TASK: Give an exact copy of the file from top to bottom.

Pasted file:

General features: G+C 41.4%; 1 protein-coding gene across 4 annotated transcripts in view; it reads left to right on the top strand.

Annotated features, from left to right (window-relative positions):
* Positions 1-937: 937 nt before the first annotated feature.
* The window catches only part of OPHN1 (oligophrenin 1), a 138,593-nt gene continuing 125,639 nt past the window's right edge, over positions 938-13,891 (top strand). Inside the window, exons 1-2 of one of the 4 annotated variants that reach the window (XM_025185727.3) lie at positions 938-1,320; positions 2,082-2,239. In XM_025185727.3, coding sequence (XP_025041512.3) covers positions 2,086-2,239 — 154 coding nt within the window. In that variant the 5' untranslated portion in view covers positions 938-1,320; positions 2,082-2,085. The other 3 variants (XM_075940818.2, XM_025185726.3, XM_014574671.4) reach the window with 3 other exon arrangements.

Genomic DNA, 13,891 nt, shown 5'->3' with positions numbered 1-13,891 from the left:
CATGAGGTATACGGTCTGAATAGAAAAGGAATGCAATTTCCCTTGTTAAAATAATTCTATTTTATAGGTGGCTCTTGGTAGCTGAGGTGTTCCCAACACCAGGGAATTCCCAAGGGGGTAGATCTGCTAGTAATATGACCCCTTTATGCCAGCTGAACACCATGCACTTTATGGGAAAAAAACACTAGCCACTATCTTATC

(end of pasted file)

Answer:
General features: G+C 41.4%; 1 protein-coding gene across 4 annotated transcripts in view; it reads left to right on the top strand.

Annotated features, from left to right (window-relative positions):
* Positions 1-937: 937 nt before the first annotated feature.
* The window catches only part of OPHN1 (oligophrenin 1), a 138,593-nt gene continuing 125,639 nt past the window's right edge, over positions 938-13,891 (top strand). Inside the window, exons 1-2 of one of the 4 annotated variants that reach the window (XM_025185727.3) lie at positions 938-1,320; positions 2,082-2,239. In XM_025185727.3, coding sequence (XP_025041512.3) covers positions 2,086-2,239 — 154 coding nt within the window. In that variant the 5' untranslated portion in view covers positions 938-1,320; positions 2,082-2,085. The other 3 variants (XM_075940818.2, XM_025185726.3, XM_014574671.4) reach the window with 3 other exon arrangements.

Genomic DNA, 13,891 nt, shown 5'->3' with positions numbered 1-13,891 from the left:
CATGAGGTATACGGTCTGAATAGAAAAGGAATGCAATTTCCCTTGTTAAAATAATTCTATTTTATAGGTGGCTCTTGGTAGCTGAGGTGTTCCCAACACCAGGGAATTCCCAAGGGGGTAGATCTGCTAGTAATATGACCCCTTTATGCCAGCTGAACACCATGCACTTTATGGGAAAAAAACACTAGCCACTATCTTATC